Which begs the question: ‘Who’s boss at my house?’

There is this stray, female cat hanging out at the Twain post office, Cappleman tells me. Pam says she is young and really friendly, looking for a home. We all know that stray cats are a menu item in this neck of the world; they don’t live long on their own. Six of them have been digested from the Farris home.

My cat, Squeak, loves to play, so a playmate would be just right. Apparently this stray would fit in well. With the help of a couple locals I managed to stuff the kitty in a carrier, throw her in the car and take her home. She sang to me all the way.

In the past, Squeak had managed to sneak out the front door and go nose to nose with the local fox. I figured she would do the same with Sox (she had four white paws). Sox was still singing when we walked in the front door. Squeak came to greet me, saw the carrier, heard the song and bolted under my bed. When released from the carrier, Sox bolted to the closet in the back room and for three days it was like there were no cats in the house.

Now I had to set up two cat stations; food, water and litter boxes in two different rooms. When Sox was fed, she would whine from the closet but no show. Food would disappear and the obvious result of that would fill up the litter box. Squeak came out for her afternoon treat of Temptations then disappear.

We humans can be pretty stupid. Squeak’s stance was, “my house, my human and my cat tree.” Sox, on the other hand was happy to come in from the cold and wasn’t about to go back. It all began with the oscillating growls, “I hate you,” and “Not as much as I hate you.” Then, of course the hissing and swatting, but neither made any contact.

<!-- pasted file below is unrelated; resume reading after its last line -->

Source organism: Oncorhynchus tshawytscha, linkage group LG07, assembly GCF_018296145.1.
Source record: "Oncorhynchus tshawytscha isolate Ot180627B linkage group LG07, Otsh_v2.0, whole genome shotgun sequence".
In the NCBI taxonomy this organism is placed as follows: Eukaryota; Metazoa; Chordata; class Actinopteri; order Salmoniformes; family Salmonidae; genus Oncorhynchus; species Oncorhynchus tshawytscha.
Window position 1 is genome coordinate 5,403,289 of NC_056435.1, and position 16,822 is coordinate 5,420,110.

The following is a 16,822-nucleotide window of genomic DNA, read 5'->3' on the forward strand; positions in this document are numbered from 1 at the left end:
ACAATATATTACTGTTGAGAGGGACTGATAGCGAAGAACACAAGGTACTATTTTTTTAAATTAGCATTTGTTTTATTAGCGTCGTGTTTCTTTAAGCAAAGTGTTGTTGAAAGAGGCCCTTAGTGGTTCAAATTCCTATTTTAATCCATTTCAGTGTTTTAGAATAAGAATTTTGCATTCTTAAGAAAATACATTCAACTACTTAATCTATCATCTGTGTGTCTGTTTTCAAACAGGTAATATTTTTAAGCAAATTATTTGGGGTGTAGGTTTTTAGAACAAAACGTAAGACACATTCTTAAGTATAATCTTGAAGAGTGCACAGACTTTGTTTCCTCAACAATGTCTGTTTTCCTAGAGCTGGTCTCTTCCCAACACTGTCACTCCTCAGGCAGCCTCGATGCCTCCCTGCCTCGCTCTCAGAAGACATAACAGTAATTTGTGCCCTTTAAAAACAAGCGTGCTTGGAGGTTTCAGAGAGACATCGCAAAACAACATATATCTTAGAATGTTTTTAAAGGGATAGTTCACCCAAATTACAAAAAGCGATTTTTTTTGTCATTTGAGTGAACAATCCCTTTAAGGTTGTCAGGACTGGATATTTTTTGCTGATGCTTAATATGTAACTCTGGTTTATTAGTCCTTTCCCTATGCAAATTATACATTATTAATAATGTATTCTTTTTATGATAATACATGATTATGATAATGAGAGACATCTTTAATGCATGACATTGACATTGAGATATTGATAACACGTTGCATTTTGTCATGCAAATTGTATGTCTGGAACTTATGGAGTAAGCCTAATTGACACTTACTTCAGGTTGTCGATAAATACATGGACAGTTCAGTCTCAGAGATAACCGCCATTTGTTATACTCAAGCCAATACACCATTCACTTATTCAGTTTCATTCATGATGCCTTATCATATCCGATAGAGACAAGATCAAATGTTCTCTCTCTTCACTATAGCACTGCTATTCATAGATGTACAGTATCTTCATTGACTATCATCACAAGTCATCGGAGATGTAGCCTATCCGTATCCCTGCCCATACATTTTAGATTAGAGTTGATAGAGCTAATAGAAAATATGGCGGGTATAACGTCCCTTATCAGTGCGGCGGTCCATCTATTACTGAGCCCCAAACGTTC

Following those opening shots came the litter box wars. Each would sneak in and use the other’s litter box. This became very hard for the stupid human because when Sox used the litter box the house was filled with a smell that was toxic to the extreme. Cutting out canned food eventually brought the stench under control, but the next battle was looming on the horizon.

Enter the bed wars. Squeak had been sleeping on my bed for over 10 years. Sox wanted a piece of the action. This created a situation kinda like the Cold War. They each picked a spot, curled up and kept one eye open for any security breaches. When a real or imagined trespass was committed we had growls and hisses and leaps off the bed before they retuned to stake out a new claim.

The stupid human would then acquire wisdom at the cost of a broken night’s sleep. Eventually Sox began to make an attempt to play, only to be rejected with hisses, growls and ineffective swats. Then Sox would attack Squeak who would hiss and run under the bed. It ain’t drama, but it ain’t peace, either.

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